The Value of a Government FMIS Solutions Architecture

Updated October 2021

What is a Solutions Architecture?

Ali Hashim, a well-known FMIS expert, recently tweeted about the architecture of Public Financial Management (PFM) digitization. 


FreeBalance follows a similar approach. But what is a solutions architecture and why is it important for implementing a government Financial Management Information System (FMIS)?

There are multiple definitions of Solutions Architecture (SA) with nuanced variations, but perhaps the most authoritative are from The Open Group:

  • A description of a discrete and focused business operation or activity and how IS/IT supports that operation. A Solution Architecture typically applies to a single project or project release, assisting in the translation of requirements into a solution vision, high-level business and/or IT system specifications, and a portfolio of implementation tasks.

And Gartner:

  • An architectural description of a specific solution. SAs combine guidance from different enterprise architecture viewpoints (business, information and technical), as well as from the enterprise solution architecture (ESA).

The important point to remember is that a solutions architecture is NOT THE SAME as an enterprise architecture (which describes the full IT infrastructure, business structure, goals and objectives) or a technical architecture (description of the structure and interaction of the platform services, and logical and physical technology components).

GRP Solutions Architecture

Why is a Solution Architecture Important for FMIS Implementations?

Effective solution architecture for a government FMIS system requires integration:

  • Subset of relevant organizational goals from the Enterprise Architecture that applies to the PFM project
  • Integration with, and adaption of, the Technical Architecture, to achieve PFM project objectives

FreeBalance Solution Architecture

Why do we use a FMIS Solution Architecture?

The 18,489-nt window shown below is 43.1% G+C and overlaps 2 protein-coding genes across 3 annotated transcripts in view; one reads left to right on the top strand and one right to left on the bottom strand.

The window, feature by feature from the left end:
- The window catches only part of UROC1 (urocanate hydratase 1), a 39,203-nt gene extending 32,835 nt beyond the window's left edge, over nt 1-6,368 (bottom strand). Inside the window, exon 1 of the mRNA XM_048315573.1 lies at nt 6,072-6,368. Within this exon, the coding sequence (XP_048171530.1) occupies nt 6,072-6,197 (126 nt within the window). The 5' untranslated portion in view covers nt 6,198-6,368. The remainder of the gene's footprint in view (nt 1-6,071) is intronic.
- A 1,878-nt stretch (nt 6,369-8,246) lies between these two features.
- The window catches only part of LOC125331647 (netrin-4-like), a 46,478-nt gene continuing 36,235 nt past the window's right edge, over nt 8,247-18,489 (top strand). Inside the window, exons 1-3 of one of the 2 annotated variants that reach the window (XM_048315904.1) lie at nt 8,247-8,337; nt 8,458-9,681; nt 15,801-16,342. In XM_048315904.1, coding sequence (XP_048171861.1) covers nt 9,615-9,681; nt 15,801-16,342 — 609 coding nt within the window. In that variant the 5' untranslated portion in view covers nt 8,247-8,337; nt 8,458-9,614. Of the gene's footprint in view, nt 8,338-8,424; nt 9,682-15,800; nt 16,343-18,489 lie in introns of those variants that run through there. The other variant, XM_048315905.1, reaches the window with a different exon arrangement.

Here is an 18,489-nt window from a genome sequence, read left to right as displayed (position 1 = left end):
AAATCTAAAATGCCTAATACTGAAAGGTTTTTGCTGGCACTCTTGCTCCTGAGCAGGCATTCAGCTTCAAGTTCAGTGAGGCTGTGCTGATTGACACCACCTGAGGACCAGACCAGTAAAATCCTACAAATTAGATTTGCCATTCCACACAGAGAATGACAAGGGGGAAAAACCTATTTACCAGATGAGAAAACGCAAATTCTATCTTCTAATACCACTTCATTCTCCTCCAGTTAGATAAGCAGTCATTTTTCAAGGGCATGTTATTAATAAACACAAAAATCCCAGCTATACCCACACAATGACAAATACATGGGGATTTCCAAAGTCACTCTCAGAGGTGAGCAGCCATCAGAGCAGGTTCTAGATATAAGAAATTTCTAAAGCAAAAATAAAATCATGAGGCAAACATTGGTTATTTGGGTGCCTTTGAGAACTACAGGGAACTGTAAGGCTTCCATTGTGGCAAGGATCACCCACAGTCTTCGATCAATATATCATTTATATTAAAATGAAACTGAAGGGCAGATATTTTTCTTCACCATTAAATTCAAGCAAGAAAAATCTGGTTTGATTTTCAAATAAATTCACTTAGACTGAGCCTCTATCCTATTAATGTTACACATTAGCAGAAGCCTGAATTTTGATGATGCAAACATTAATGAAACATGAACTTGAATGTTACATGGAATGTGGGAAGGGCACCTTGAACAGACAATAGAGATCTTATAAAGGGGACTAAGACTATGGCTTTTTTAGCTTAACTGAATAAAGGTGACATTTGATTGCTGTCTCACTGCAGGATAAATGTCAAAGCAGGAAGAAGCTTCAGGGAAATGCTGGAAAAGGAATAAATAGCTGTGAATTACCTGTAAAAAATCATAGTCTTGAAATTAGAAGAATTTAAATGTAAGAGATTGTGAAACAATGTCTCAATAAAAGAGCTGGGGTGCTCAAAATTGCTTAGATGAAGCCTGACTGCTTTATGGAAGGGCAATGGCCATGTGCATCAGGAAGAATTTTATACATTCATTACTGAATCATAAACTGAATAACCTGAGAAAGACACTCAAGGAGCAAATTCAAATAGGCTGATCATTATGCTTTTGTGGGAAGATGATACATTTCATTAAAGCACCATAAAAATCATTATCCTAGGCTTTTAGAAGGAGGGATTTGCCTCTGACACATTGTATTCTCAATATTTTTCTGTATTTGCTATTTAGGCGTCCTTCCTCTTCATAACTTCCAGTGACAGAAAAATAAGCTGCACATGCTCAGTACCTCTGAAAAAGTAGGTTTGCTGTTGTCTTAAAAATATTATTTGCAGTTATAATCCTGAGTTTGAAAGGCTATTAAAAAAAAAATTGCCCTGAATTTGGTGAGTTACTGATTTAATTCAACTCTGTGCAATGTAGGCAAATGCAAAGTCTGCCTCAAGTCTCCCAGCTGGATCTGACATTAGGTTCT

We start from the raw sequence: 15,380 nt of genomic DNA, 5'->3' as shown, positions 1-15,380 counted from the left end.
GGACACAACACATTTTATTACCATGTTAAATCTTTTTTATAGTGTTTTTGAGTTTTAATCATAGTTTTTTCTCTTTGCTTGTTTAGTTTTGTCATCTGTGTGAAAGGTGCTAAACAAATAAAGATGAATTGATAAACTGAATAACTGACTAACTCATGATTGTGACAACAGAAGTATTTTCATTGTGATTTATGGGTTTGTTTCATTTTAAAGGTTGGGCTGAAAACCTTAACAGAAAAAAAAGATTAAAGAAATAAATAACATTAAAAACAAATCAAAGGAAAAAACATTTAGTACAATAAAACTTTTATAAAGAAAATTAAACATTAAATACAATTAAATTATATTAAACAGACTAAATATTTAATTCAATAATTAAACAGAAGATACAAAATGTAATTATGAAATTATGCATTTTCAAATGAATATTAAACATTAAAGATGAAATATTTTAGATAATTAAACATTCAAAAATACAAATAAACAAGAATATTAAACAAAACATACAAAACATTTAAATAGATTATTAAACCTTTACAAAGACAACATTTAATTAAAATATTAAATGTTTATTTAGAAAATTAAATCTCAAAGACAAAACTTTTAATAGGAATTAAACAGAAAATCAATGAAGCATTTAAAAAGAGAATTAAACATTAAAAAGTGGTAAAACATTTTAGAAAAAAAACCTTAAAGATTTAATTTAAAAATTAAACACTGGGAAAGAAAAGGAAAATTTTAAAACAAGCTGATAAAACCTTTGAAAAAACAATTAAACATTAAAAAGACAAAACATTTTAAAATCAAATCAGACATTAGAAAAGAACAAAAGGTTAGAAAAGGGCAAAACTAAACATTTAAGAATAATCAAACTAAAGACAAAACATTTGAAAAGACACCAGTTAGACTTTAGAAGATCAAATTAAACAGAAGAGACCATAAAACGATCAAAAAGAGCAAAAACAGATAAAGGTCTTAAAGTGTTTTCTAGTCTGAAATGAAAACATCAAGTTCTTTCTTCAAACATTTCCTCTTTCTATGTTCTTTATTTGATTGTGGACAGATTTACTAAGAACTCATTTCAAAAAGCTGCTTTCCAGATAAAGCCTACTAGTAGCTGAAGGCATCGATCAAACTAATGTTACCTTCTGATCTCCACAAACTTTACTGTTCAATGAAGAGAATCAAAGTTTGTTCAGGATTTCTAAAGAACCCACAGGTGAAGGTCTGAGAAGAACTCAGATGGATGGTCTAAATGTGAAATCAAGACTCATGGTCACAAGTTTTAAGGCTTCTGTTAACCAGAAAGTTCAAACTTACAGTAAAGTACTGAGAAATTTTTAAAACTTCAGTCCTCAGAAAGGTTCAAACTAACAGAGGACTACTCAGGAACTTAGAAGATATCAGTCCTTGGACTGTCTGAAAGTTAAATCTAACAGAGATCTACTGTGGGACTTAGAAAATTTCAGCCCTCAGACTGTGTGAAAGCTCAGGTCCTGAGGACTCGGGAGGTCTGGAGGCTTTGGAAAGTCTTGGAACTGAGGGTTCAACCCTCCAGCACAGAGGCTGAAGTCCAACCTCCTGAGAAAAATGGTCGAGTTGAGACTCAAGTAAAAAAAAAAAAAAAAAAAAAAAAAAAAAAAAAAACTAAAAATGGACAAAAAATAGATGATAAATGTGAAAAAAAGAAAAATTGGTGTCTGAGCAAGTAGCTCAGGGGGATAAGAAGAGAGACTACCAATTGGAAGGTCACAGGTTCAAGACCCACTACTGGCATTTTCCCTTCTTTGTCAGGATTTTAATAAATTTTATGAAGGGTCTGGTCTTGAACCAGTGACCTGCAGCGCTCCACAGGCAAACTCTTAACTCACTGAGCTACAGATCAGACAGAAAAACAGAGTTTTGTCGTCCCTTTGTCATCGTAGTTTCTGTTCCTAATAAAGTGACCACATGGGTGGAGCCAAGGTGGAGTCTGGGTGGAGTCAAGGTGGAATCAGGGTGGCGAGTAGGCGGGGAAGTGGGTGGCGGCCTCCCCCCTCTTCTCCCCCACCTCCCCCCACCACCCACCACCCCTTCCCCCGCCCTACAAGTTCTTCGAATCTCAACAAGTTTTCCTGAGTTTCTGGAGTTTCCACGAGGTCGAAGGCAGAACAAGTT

Government FMIS projects are transformational. An FMIS implementation is not a back-office technical initiative. It’s a project that will transform government and thus requires a properly scoped solution architecture.

FreeBalance’s Solution Architecture stack incorporates multiple ‘views’ across all facets.

FreeBalance Solution Architecture

Objectives View

  • Government Goals: government and line ministry goals
  • Donor Objectives: provided if the project is donor funded
  • Project Objectives: gathered from tenders and our understanding from similar situations
  • Expected Outcomes: may or may not be explicit in an RFP, usually describing improvements
  • Expected Impact: how the project improves governance, citizen wellbeing, sustainable development, PFM maturity

Organization View

  • Main Stakeholders: specific line ministries like the Ministry of Finance in an FMIS implementation
  • Directly Affected Ministries: organizations who will be implementing the solution
  • Involved Stakeholders: donors, oversight agencies, civil society

Logical View

  • Core Functionality: typically core financial management functions
  • Major Subsystems: such as payroll, assets, procurement, debt that should integrate with core
  • Functions Supported: functions like audit, transparency, decision-making

Application View

  • Core System: typically the core financial system, although could be more than one  system
  • Major Subsystems: actual applications used, can include current environment contrasted with future
  • Supported Applications: supported by systems like portals, dashboards

Integration View

  • To: the systems to which the systems provide information
  • From: the systems to which the system receives information
  • Type: the integration method like API, web services, RPC, flat file, database, ETL, screen scraping

Information View

  • Systems and Subsystems aligned with the Application View
  • Data Migration shows data coming from systems to be replaced
  • Information Sources for data, metadata, task management, controls, organizational structure

Technology View

  • Presentation Layer: user interfaces to be supported
  • Business Logic Layer: Application servers, middleware, programming languages to be used
  • Data Layer: actual databases to be used

Project View

  • Coordinate with a single project view
  • Identify dependencies within views and across views
  • Align projects with high government, donor, line ministry, and project goals
  • Generate game plans, agile boards, and traditional project plans

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